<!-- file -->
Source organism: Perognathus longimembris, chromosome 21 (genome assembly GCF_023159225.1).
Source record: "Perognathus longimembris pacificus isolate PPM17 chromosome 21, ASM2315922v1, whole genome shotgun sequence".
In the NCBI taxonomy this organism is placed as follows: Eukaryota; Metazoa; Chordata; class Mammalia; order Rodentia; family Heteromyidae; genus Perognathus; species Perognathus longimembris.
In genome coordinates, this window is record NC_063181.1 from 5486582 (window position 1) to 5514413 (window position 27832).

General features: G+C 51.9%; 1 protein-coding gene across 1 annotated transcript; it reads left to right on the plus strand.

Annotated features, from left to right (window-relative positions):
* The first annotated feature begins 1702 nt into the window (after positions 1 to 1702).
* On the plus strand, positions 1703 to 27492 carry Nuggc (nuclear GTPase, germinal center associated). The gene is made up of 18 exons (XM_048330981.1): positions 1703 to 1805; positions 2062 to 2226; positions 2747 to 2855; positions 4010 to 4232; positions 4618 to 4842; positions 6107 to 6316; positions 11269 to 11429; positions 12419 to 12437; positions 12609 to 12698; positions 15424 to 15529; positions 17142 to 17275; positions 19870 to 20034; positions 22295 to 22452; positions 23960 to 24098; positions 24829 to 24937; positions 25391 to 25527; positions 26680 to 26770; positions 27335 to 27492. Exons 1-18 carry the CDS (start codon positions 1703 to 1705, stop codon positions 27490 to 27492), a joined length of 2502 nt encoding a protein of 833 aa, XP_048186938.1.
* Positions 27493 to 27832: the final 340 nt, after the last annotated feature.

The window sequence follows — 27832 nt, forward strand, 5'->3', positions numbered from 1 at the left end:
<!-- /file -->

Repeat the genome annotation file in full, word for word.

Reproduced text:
Source organism: Perognathus longimembris, chromosome 21 (genome assembly GCF_023159225.1).
Source record: "Perognathus longimembris pacificus isolate PPM17 chromosome 21, ASM2315922v1, whole genome shotgun sequence".
In the NCBI taxonomy this organism is placed as follows: Eukaryota; Metazoa; Chordata; class Mammalia; order Rodentia; family Heteromyidae; genus Perognathus; species Perognathus longimembris.
In genome coordinates, this window is record NC_063181.1 from 5486582 (window position 1) to 5514413 (window position 27832).

General features: G+C 51.9%; 1 protein-coding gene across 1 annotated transcript; it reads left to right on the plus strand.

Annotated features, from left to right (window-relative positions):
* The first annotated feature begins 1702 nt into the window (after positions 1 to 1702).
* On the plus strand, positions 1703 to 27492 carry Nuggc (nuclear GTPase, germinal center associated). The gene is made up of 18 exons (XM_048330981.1): positions 1703 to 1805; positions 2062 to 2226; positions 2747 to 2855; positions 4010 to 4232; positions 4618 to 4842; positions 6107 to 6316; positions 11269 to 11429; positions 12419 to 12437; positions 12609 to 12698; positions 15424 to 15529; positions 17142 to 17275; positions 19870 to 20034; positions 22295 to 22452; positions 23960 to 24098; positions 24829 to 24937; positions 25391 to 25527; positions 26680 to 26770; positions 27335 to 27492. Exons 1-18 carry the CDS (start codon positions 1703 to 1705, stop codon positions 27490 to 27492), a joined length of 2502 nt encoding a protein of 833 aa, XP_048186938.1.
* Positions 27493 to 27832: the final 340 nt, after the last annotated feature.

The window sequence follows — 27832 nt, forward strand, 5'->3', positions numbered from 1 at the left end: